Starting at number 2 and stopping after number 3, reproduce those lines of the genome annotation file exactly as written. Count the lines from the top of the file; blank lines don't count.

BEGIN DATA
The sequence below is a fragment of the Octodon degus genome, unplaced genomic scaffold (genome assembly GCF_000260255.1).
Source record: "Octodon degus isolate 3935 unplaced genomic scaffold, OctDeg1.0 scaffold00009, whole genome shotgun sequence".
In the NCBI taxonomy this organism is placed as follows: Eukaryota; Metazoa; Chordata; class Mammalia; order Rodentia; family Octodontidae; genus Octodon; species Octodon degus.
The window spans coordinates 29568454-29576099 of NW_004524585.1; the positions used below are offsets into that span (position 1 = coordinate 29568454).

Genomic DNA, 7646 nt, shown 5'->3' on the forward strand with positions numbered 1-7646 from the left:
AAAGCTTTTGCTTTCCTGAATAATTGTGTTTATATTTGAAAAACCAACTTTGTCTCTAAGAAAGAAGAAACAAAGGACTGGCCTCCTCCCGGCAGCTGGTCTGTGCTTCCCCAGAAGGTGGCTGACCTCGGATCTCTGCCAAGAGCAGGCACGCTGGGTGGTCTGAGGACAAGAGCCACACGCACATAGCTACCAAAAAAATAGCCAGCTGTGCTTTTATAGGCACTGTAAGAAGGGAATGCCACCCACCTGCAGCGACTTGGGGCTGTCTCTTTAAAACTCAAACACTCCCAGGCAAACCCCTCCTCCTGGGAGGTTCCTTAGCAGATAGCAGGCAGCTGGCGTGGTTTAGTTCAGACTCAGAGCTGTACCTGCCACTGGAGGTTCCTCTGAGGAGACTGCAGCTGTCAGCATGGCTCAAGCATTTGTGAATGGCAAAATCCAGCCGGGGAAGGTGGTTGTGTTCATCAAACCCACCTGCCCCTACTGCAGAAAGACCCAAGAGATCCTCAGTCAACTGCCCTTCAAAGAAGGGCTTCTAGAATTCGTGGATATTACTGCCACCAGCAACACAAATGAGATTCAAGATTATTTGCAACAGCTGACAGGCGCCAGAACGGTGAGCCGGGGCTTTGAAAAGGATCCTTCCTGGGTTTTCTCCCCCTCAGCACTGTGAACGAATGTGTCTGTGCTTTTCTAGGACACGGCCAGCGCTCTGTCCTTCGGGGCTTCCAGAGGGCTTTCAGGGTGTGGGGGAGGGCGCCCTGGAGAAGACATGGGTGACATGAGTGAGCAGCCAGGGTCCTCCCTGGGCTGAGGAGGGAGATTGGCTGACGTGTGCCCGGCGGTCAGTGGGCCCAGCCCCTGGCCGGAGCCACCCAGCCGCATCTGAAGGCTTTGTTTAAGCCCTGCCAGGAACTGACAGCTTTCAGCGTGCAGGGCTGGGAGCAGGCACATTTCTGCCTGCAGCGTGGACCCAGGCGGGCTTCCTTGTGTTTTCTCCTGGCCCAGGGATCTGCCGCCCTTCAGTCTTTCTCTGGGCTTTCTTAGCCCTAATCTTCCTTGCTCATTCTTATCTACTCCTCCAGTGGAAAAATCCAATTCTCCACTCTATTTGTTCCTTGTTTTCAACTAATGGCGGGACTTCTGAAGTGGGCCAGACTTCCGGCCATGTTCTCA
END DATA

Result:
Source record: "Octodon degus isolate 3935 unplaced genomic scaffold, OctDeg1.0 scaffold00009, whole genome shotgun sequence".
In the NCBI taxonomy this organism is placed as follows: Eukaryota; Metazoa; Chordata; class Mammalia; order Rodentia; family Octodontidae; genus Octodon; species Octodon degus.